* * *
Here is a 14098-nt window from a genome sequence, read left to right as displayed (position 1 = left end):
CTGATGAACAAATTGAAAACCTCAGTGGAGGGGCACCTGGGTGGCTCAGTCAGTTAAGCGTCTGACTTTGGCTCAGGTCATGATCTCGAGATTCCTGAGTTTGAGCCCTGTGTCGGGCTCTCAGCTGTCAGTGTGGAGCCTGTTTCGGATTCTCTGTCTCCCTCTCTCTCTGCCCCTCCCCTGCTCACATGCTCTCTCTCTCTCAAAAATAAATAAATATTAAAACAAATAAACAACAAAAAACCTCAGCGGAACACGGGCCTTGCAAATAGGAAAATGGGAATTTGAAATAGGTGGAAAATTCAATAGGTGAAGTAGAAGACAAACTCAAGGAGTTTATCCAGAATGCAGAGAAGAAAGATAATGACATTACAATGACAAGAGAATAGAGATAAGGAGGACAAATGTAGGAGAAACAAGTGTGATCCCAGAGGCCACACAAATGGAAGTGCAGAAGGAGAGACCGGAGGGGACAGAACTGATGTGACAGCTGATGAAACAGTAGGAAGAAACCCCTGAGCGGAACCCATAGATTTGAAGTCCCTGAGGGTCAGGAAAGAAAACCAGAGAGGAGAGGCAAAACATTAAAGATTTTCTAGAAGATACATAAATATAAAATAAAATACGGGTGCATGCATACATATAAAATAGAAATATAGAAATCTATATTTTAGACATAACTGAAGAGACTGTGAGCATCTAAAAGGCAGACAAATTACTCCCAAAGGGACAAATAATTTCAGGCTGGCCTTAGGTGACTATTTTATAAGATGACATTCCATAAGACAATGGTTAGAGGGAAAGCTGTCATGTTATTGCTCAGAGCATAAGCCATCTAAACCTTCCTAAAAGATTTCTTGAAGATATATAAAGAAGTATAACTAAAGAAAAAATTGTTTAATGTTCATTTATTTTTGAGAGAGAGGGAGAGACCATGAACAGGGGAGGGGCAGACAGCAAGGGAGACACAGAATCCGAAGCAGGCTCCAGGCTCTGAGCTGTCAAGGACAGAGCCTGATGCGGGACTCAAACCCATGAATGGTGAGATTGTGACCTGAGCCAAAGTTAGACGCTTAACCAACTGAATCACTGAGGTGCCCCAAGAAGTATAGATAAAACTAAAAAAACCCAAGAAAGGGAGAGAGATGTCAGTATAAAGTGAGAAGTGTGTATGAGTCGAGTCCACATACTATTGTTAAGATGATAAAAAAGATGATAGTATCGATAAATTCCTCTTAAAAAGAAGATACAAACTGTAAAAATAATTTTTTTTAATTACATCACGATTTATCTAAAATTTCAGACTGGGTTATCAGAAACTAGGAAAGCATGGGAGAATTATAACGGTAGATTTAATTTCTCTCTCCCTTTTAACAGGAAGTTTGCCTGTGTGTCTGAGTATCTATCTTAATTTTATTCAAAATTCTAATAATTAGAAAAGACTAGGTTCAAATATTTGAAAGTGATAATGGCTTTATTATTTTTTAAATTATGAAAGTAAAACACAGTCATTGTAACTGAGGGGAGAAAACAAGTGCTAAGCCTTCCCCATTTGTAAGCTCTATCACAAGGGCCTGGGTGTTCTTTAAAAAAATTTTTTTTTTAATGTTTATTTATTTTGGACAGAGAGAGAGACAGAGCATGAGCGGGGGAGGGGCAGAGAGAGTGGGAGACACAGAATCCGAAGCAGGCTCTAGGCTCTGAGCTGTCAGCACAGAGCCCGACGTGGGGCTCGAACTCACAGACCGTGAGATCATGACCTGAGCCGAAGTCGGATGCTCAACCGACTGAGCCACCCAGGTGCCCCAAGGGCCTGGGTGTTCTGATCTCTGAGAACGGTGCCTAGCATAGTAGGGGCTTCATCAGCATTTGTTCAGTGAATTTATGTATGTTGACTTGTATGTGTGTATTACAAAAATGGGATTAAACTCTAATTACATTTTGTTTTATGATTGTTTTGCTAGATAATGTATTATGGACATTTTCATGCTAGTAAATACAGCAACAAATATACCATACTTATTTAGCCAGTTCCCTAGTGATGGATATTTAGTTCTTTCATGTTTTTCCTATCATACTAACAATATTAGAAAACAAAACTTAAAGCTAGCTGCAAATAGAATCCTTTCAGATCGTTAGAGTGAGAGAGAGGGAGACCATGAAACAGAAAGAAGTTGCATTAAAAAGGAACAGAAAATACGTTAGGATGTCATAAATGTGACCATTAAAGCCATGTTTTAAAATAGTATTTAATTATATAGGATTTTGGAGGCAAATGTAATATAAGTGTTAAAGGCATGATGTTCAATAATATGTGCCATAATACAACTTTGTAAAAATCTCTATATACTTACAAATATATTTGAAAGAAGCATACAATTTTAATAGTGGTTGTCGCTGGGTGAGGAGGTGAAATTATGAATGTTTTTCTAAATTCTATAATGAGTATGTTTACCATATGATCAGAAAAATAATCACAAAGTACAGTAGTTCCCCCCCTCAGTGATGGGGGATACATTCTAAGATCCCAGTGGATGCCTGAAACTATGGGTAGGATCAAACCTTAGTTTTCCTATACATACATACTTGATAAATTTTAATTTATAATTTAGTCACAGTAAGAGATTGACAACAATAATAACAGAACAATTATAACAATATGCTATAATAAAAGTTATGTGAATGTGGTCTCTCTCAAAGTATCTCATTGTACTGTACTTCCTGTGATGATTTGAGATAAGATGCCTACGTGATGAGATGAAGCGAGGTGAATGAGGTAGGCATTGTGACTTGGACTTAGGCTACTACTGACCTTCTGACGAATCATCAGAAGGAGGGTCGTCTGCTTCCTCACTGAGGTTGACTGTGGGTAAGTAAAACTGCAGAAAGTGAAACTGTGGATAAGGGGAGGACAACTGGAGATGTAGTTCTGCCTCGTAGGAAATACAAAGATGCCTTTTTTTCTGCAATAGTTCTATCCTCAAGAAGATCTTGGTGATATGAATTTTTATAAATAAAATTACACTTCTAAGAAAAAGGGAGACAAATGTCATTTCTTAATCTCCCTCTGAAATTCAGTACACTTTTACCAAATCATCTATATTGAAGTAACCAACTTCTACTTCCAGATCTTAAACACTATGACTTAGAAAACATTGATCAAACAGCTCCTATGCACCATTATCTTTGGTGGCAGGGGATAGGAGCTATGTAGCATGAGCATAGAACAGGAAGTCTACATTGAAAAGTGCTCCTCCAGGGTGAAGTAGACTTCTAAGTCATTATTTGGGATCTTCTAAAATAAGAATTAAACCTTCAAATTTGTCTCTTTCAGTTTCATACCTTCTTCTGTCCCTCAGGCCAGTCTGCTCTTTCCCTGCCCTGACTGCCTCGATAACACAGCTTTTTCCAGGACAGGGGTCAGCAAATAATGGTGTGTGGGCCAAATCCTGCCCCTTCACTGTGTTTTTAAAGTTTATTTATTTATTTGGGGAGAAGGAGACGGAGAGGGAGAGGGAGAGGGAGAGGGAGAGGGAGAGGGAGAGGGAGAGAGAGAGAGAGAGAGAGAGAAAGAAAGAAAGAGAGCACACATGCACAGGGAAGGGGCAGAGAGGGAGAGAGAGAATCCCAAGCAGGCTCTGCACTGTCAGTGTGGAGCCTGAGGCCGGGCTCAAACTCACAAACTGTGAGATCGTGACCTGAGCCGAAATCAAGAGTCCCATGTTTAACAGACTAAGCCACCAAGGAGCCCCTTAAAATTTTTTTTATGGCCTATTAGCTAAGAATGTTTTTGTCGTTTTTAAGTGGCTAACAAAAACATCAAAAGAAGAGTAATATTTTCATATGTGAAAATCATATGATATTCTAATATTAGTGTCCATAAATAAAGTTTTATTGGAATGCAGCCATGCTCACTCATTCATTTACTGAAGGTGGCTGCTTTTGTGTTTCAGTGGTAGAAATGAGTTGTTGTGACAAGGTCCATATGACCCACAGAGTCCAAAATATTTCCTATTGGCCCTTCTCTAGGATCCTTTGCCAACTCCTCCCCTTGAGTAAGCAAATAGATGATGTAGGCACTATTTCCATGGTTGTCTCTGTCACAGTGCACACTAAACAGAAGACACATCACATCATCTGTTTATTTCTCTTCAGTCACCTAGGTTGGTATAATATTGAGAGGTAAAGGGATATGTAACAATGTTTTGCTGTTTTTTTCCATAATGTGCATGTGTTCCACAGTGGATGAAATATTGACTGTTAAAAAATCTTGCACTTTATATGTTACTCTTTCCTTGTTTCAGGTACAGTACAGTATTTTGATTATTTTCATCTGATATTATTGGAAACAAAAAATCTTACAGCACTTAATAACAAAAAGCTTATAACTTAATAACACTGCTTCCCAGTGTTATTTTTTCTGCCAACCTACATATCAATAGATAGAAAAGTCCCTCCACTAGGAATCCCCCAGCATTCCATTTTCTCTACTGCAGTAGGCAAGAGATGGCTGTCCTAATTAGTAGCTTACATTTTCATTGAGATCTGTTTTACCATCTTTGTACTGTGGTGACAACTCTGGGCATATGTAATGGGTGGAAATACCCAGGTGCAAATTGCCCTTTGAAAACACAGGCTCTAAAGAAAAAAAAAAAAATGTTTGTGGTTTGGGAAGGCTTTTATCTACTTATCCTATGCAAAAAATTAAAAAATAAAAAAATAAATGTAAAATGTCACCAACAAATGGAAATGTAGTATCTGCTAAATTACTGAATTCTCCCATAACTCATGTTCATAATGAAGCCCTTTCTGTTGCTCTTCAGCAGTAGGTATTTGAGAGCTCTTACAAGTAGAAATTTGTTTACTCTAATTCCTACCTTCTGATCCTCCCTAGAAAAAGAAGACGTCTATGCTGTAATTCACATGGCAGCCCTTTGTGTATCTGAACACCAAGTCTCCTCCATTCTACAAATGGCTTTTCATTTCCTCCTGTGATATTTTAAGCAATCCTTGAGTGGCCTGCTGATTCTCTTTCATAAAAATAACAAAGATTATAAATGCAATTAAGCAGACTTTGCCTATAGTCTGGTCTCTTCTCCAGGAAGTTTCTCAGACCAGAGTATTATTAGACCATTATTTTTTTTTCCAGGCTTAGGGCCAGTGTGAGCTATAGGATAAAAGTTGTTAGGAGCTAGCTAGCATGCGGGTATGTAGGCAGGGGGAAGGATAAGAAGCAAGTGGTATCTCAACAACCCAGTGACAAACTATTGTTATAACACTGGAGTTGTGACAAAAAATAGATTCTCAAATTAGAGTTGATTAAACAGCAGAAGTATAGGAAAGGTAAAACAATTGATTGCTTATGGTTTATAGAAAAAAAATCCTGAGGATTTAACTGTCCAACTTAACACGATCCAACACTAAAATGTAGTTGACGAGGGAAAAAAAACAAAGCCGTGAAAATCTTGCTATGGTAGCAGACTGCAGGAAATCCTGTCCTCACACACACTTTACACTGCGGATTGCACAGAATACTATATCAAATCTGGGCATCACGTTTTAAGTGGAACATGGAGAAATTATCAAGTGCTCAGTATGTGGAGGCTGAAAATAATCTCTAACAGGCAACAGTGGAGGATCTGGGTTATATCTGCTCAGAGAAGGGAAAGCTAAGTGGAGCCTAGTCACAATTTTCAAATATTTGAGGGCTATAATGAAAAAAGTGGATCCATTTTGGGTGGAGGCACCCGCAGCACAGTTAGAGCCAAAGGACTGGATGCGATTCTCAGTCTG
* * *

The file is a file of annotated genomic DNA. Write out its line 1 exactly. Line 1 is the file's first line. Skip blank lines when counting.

Here is a 14098-nt window from a genome sequence, read left to right as displayed (position 1 = left end):